A public concert scheduled to be held in Tel Aviv’s Rabin Square days ahead of Yom Kippur was cancelled Sunday after key sponsors pulled support over the lack of any women on the lineup.
The “Rising up to Kippur” event, billed as “the best of Israeli artists starting the year with songs from the soul,” had been authorized by the city municipality, but did not have official funding, organization, or sponsorship, Haaretz reported Sunday.
But the World Zionist Organization and Radio Lev Hamedina, two of the chief backers of the October 9 show, pulled out following the report, which revealed the event did not include any women among its lineup of seven performers because one of the financiers is opposed to women singing before a mixed audience on religious grounds.
Some singers scheduled to take part in the show, also either canceled or said they would reconsider appearing at the concert, which was supposed to be themed on traditional prayers from the Day of Atonement.
Instead, according to media reports, organizers said they will put on an event made up of traditional prayers of supplication, or selichot, without any performers.
Yom Kippur, the Day of Atonement, is traditionally a time for reconciliation between people, and the show was themed on unity and understanding between all segments of Israeli society.
The exclusion of women from musical performances to satisfy religious sensibilities is a controversial subject in Israel.
The director and musical producer for the event, Israeli singer-songwiter Assaf Amdursky, said the choice of performers was not his and that the character of the event was strongly influenced by its Jewish religious financier, who was not identified in the report.
“Although I am the musical director and the musical producer for the evening, I am not the one who laid down the list of the performers” he said. “I came into the picture when the list of artists was already prepared. I work with those conditions to create good music.”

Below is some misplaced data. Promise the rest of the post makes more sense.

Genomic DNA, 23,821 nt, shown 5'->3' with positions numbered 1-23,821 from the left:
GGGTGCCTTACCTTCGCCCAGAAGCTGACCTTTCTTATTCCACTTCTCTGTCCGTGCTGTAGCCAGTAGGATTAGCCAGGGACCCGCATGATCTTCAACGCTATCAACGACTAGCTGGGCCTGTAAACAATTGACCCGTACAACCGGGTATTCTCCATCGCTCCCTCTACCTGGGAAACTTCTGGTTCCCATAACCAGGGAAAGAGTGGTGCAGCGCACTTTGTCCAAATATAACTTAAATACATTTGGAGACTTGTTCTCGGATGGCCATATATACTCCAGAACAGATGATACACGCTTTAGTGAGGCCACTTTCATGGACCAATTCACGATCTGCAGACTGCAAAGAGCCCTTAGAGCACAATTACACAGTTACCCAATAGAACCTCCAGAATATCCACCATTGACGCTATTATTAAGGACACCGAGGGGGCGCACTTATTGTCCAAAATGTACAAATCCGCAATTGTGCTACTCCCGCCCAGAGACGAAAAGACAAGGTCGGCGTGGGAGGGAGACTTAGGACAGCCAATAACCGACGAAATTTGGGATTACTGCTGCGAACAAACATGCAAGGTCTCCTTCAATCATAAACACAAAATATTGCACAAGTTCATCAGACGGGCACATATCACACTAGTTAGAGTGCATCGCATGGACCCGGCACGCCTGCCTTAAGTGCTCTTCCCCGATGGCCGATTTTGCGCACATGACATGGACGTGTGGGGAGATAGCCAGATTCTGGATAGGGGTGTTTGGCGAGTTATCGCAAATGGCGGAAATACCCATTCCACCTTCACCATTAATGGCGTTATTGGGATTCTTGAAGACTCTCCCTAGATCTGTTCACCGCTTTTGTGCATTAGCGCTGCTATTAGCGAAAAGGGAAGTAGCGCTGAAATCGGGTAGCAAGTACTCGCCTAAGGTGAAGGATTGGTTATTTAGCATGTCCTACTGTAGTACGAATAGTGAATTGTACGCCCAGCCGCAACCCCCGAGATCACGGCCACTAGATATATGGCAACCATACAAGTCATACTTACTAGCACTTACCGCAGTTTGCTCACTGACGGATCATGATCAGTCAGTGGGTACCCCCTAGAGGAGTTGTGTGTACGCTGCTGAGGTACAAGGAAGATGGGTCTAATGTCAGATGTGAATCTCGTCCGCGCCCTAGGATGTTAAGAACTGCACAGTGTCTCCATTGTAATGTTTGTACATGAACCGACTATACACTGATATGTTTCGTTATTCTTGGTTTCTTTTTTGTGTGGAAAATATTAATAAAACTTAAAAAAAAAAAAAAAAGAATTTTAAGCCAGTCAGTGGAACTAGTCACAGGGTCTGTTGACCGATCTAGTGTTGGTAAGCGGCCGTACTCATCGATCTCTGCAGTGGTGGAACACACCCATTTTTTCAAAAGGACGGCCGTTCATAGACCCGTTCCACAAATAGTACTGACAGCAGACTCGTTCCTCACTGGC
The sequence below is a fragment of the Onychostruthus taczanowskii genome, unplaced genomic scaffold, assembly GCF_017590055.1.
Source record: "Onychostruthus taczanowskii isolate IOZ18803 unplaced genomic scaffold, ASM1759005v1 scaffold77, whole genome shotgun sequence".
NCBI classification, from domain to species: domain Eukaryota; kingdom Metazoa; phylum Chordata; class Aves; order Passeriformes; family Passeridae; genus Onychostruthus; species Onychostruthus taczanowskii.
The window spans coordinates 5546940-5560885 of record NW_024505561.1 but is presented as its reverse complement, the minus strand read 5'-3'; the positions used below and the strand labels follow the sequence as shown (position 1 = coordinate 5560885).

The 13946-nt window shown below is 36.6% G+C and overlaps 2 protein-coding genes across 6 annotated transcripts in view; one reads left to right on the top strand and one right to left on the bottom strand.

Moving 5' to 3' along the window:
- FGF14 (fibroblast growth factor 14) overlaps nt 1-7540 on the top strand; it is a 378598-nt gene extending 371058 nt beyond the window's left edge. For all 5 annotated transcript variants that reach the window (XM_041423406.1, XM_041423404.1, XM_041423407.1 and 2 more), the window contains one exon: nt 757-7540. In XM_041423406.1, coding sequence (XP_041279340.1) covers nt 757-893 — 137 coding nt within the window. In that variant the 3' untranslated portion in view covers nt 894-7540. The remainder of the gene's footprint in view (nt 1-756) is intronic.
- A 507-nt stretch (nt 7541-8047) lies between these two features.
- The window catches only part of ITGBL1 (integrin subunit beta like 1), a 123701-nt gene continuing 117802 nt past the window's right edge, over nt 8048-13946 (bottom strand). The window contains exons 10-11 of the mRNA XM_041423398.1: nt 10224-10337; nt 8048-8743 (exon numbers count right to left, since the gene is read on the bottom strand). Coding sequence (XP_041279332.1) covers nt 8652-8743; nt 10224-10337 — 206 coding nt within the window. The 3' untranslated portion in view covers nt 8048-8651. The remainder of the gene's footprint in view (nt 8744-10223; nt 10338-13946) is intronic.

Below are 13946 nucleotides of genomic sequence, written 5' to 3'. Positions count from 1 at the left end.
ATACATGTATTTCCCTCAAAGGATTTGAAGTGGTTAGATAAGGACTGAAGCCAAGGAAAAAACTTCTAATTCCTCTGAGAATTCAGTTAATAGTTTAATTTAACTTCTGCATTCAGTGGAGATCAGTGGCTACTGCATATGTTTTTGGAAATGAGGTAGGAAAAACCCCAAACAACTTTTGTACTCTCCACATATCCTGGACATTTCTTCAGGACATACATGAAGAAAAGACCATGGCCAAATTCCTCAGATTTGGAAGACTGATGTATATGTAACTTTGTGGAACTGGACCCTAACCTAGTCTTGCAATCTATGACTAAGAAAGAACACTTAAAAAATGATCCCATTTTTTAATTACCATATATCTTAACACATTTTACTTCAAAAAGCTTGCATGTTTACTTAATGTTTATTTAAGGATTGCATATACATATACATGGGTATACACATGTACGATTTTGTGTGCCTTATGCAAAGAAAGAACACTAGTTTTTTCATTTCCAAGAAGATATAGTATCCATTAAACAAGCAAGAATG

Amdursky, who said he was comfortable with the orientation and restrictions of the event, explained that the financing for the event came from a religious donor.
“He has his considerations and I respect them,” Amdursky said, noting that the sponsor adheres to a strict interpretation of Jewish religious code that forbids a man to hear a woman sing, and also wants to attend the show.
Rabin Square, which lies outside the municipal building, is a large open space often used for rallies and other large events.
Shiri Raveh, public relations manager for the performance, said there was no intention to send a message of discrimination, but rather of unity between people, and that the event was being politicized.
“This is a gathering for song and unity for Israel,” she said. “The participating artists were carefully chosen for the audience, without any attempt to raise a specific discrimination. The event will be presented by a female presenter. There is no case here of excluding women, but just a musical choice for the audience.
“The aim of the event is rapprochement, giving a message of forgiveness, compassion and unity in Israeli society. We regret that there are those who are trying to introduce political matters in the performance that is completely grounded in love and unity.”
According to Haaretz, a poster for the show lists the presenter as Korin Gideon, who co-hosts the Israeli television version of the reality show Big Brother, but she has denied any connection to the event.
The Tel Aviv municipality stressed in a statement that it is not a party to the concert and criticized the apparent contradiction between calling for rapprochement and also denying women a presence.
“The municipality is not taking part and is not cooperating with the gathering, in light of the exclusion of women that exists in its framework,” the city said. “We find it difficult to understand how an assembly that purports to promote a rapprochement is consistent with the exclusion of women. The public is sensible enough to decide whether or not to take part in an event that bans women from singing.”
“A cultural event that excludes women is not legitimate in the public space in Israel,” said city council member Michael Gitzin. “There is no religious or cultural outlook that can give legitimization to an event like this, and it is riling to see key media channels in Israel cooperating with radical bodies that silence women as an ideology.”
Stuart Winer contributed to this report.